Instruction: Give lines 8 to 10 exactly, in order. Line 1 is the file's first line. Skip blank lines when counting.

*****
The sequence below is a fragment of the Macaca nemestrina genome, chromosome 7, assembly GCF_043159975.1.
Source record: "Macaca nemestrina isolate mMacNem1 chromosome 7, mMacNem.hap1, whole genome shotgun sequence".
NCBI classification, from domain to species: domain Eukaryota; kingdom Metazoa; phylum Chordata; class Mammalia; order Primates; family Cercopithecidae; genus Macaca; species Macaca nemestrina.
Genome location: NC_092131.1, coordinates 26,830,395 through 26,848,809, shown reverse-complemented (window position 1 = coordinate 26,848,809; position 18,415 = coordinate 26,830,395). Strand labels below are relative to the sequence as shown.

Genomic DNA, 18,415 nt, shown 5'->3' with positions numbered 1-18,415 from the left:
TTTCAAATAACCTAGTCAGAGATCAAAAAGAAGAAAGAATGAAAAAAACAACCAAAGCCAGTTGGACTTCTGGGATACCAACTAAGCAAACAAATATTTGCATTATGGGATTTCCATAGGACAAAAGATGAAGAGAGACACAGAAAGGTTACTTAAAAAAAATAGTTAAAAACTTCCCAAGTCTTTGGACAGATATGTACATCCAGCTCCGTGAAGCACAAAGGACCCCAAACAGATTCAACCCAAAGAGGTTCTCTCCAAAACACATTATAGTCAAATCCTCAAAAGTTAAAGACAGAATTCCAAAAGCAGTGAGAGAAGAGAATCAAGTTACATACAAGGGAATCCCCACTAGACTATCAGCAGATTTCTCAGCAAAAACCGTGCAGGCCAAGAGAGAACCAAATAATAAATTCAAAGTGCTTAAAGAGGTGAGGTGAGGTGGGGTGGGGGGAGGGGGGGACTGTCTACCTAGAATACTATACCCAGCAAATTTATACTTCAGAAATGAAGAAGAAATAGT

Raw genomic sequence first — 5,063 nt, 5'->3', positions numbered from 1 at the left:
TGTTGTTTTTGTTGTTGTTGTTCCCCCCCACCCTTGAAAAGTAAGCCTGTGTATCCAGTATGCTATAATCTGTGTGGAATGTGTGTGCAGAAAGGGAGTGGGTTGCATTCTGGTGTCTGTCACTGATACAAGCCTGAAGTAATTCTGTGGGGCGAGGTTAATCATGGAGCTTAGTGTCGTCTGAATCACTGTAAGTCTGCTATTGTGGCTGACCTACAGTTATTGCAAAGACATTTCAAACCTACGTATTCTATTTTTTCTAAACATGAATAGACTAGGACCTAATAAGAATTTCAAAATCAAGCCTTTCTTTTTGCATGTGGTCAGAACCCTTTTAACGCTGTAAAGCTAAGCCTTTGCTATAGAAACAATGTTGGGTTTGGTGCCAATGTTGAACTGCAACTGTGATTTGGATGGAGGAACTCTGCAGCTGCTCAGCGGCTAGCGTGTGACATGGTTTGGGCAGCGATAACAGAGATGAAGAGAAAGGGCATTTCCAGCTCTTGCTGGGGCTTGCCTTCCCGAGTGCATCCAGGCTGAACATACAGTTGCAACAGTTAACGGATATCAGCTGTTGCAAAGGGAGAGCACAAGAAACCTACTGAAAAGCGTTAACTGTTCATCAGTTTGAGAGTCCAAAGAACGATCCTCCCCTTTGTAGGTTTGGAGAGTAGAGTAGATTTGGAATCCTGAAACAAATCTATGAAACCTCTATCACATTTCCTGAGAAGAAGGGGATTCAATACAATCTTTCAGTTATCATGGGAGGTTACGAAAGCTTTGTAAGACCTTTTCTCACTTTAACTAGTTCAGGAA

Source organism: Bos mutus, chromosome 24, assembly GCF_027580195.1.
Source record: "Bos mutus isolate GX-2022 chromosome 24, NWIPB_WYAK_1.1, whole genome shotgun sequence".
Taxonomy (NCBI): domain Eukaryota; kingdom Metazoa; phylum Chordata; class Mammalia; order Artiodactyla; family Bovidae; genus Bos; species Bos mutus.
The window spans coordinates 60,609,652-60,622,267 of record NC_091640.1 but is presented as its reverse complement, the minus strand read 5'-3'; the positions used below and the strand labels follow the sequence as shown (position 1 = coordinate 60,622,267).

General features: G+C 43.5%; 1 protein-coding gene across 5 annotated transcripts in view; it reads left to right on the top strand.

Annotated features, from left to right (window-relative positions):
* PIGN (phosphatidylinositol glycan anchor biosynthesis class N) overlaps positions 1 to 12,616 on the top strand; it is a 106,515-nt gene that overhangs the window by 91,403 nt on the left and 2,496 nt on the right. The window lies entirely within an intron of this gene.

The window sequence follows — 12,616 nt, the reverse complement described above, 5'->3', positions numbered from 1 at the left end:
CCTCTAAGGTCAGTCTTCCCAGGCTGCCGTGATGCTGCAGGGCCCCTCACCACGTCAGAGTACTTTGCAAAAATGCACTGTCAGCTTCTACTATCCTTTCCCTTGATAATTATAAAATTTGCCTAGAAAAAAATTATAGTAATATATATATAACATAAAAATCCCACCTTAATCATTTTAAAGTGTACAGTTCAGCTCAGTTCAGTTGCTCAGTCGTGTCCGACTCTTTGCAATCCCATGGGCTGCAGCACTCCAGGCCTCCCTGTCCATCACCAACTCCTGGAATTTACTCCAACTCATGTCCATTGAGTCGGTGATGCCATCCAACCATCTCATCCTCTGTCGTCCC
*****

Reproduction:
TGTTGTTTTTGTTGTTGTTGTTCCCCCCCACCCTTGAAAAGTAAGCCTGTGTATCCAGTATGCTATAATCTGTGTGGAATGTGTGTGCAGAAAGGGAGTGGGTTGCATTCTGGTGTCTGTCACTGATACAAGCCTGAAGTAATTCTGTGGGGCGAGGTTAATCATGGAGCTTAGTGTCGTCTGAATCACTGTAAGTCTGCTATTGTGGCTGACCTACAGTTATTGCAAAGACATTTCAAACCTACGTATTCTATTTTTTCTAAACATGAATAGACTAGGACCTAATAAGAATTTCAAAATCAAGCCTTTCTTTTTGCATGTGGTCAGAACCCTTTTAACGCTGTAAAGCTAAGCCTTTGCTATAGAAACAATGTTGGGTTTGGTGCCAATGTTGAACTGCAACTGTGATTTGGATGGAGGAACTCTGCAGCTGCTCAGCGGCTAGCGTGTGACATGGTTTGGGCAGCGATAACAGAGATGAAGAGAAAGGGCATTTCCAGCTCTTGCTGGGGCTTGCCTTCCCGAGTGCATCCAGGCTGAACATACAGTTGCAACAGTTAACGGATATCAGCTGTTGCAAAGGGAGAGCACAAGAAACCTACTGAAAAGCGTTAACTGTTCATCAGTTTGAGAGTCCAAAGAACGATCCTCCCCTTTGTAGGTTTGGAGAGTAGAGTAGATTTGGAATCCTGAAACAAATCTATGAAACCTCTATCACATTTCCTGAGAAGAAGGGGATTCAATACAATCTTTCAGTTATCATGGGAGGTTACGAAAGCTTTGTAAGACCTTTTCTCACTTTAACTAGTTCAGGAA

Source organism: Bos mutus, chromosome 24, assembly GCF_027580195.1.
Source record: "Bos mutus isolate GX-2022 chromosome 24, NWIPB_WYAK_1.1, whole genome shotgun sequence".